How much does it matter for companies?

The fundamental data for interpreting the CRedibility of Net Zero objectives and the capital expenditure for the decarbonisation of companies. He underlines it Thomas Leys, investment director of abrdn, explaining that companies are increasingly aware of the challenge to be addressed so much so that the proliferation of corporate objectives of achieving the net zero by 2050 in the last few years it was remarkable. Especially since investors rightly consider it a positive attribute of the company.

For Leys, companies engaged in this area are reducing transition risk and should benefit from the demand for goods and services low carbon emissions.

Leaders and laggards

“It is not so simple to choose the winners of the climate transition,” explains the expert in a long analysis. According to data collected by Carbon Disclosure Project (CDP), the reference standard in climate reporting, 41% of the nearly 5,700 participating companies have a goal of reaching net zero by 2050. And 81% have some form of decarbonization goal, up from 76% last year. There are other reasons to be optimistic. Perhaps counter-intuitively, companies in sectors that will have more difficulty reducing emissions are more likely to have set targets; in fact, more than 90% of the 534 companies that filled out CDP questionnaires in the oil and gas, steel, cement, chemicals and transportation sectors have set Net Zero targets. It is a important aspect, considering the 29 gigatons of CO2 equivalent emissions reported by these sectors overall (albeit with overlapping supply chains). Nearly half of these companies (48%) have set goals to reach net zero by 2050. In contrast, the subject sector agricultural commodities, which contributes most to climate change, has set the fewest targets. This suggests increased transition risk for companies in this sector.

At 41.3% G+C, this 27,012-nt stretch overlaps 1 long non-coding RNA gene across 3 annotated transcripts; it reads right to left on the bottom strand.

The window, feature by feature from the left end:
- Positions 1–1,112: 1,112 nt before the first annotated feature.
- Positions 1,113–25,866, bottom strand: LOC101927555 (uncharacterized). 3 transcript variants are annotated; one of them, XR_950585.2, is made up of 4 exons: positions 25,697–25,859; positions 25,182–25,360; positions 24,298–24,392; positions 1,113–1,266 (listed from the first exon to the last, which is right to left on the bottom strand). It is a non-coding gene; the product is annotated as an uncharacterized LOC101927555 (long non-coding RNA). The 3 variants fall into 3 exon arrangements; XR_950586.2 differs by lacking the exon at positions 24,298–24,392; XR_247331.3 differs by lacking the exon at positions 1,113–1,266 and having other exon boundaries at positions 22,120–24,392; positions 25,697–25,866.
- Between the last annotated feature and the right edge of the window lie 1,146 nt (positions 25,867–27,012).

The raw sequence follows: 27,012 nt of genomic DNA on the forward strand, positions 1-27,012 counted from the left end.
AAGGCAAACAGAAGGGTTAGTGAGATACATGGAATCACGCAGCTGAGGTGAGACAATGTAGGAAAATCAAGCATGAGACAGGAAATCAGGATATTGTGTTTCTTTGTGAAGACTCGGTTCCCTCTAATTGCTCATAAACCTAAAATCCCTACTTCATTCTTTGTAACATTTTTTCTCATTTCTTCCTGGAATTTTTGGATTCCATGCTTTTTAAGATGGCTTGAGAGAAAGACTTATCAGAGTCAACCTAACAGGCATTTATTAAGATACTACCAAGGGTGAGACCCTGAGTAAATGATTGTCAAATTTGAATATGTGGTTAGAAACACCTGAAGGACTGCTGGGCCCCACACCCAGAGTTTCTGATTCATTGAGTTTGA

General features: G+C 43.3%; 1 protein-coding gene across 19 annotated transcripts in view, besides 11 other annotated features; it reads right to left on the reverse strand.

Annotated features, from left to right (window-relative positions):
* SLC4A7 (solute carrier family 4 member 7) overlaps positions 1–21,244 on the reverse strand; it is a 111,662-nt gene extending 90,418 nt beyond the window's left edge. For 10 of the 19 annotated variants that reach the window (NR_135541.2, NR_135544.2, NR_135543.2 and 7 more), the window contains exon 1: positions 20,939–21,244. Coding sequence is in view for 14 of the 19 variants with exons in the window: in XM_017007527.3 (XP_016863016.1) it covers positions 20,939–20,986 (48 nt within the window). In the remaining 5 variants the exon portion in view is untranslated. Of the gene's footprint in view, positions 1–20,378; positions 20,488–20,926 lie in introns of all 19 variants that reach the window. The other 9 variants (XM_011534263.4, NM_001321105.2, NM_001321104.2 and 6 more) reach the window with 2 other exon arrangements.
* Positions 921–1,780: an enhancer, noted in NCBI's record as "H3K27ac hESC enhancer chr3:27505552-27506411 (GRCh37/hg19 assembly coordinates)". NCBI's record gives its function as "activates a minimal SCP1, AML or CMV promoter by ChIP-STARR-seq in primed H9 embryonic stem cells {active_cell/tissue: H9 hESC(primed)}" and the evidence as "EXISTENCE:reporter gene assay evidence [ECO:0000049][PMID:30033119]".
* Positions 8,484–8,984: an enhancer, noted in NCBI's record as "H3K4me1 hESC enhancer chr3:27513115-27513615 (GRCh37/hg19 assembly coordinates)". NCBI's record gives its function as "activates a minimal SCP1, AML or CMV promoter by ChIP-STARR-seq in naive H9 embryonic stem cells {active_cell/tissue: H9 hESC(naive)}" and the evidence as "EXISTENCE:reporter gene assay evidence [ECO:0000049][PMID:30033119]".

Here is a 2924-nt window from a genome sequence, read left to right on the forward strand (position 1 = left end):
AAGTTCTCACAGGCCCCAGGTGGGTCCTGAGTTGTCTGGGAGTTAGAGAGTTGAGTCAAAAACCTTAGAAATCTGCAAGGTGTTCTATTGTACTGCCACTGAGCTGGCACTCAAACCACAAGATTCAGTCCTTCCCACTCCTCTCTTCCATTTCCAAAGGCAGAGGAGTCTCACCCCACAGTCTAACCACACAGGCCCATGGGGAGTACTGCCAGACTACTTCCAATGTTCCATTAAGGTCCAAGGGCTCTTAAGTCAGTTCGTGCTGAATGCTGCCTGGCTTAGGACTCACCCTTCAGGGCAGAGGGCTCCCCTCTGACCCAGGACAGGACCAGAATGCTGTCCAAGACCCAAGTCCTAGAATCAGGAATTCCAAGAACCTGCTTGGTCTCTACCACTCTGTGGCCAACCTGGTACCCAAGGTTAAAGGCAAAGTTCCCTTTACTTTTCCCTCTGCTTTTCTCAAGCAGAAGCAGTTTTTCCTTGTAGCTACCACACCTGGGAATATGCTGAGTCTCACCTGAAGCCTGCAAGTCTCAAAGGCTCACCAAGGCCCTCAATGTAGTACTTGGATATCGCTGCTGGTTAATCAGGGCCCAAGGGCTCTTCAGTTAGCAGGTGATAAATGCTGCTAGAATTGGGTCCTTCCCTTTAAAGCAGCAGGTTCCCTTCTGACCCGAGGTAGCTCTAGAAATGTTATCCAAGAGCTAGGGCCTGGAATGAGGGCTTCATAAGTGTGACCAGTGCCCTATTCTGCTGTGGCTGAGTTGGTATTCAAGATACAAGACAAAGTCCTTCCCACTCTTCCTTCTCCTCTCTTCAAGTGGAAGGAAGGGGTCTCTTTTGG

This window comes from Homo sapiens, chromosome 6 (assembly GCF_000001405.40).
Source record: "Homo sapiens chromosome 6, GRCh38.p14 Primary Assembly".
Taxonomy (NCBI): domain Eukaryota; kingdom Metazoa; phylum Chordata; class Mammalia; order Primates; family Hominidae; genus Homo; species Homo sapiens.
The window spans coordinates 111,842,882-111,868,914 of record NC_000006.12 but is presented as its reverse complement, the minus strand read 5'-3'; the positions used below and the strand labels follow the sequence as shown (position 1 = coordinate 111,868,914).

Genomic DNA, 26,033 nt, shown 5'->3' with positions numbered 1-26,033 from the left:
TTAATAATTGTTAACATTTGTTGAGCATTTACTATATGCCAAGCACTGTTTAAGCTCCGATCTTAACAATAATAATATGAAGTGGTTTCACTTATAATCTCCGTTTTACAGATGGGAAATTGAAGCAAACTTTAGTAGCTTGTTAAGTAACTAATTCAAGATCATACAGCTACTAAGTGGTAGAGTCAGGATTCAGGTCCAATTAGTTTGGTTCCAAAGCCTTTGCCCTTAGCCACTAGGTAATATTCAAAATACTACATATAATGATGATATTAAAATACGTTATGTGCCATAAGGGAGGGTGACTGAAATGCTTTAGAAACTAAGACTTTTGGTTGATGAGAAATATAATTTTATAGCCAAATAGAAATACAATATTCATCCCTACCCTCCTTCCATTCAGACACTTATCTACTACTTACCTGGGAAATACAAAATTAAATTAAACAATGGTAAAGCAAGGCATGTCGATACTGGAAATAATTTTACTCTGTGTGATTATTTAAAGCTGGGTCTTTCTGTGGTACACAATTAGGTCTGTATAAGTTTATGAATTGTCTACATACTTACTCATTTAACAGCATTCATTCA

This type of macro reference objectives – he continues Leys – “often hides a real lack of intention, both in the scope and timing of business plans. While 81% of companies have a decarbonisation target, only 24% have a Scope 3 target, which relates to supply chain emissions which typically account for more than three-quarters of a company's emissions. About half (48%) of companies with Scope 3 objectives include fewer than five of the 15 possible categories related to your objectives”

Decarbonize your wallet

Many sectors “will have to get their hands on the portfolio to decarbonize, ininvesting in new technologies and supply chains. However, setting a goal of reaching net zero by 2050 is not enough, because while it is true that on the one hand it allows companies to defer transition costs, on the other it increases the risks while competitors make progress. So it's the capital expenditure for the decarbonizationand the fundamental data for interpreting the credibility of a company objective. CDP data shows that 81% of companies with net zero targets for 2050 have not reported investments in line with that transition. It follows that the target of net zero emissions by 2050 is an unreliable indicator at an operational level. Currently, a third of utilities without one are spending more than 80% of their capex on climate transition. Actions speak louder than words.”

Don't overlook avoided emissions

As for investor assessments related to climate change “They often don't consider avoided emissions. These are emissions that are avoided through the implementation of cleaner technologies, energy efficiency measures and more. Think of the benefits offered to companies in terms of decarbonisation by some products: batteries, wind turbines and building insulation. The net zero target by 2050 may pale in comparison to the positive impact of these products. Investors who are too focused on targets tend to overlook the companies that will actually benefit the most from the energy transition. According to CDP, in 2022, 183 companies recorded a greater volume of avoided emissions than actual emissions. If correct, this probably already makes them “net zero”. However, nearly half of these organizations (48%) did not have a target of net zero emissions by 2050. Once againa, having a goal for 2050 is not everything.”

The scenarios

“Reach net zero by 2050 is important“, concludes Leys underlining that “limiting global warming should be an immovable objective dthroughout society and companiesAnd. However, targets must be broad in scope and include intermediate milestones. Furthermore, avoided emissions should be taken into account to get a complete picture of the climate-friendly activities undertaken by companies. That's why investors should look beyond net-zero emissions by 2050 targets at the moment assess transition risk”.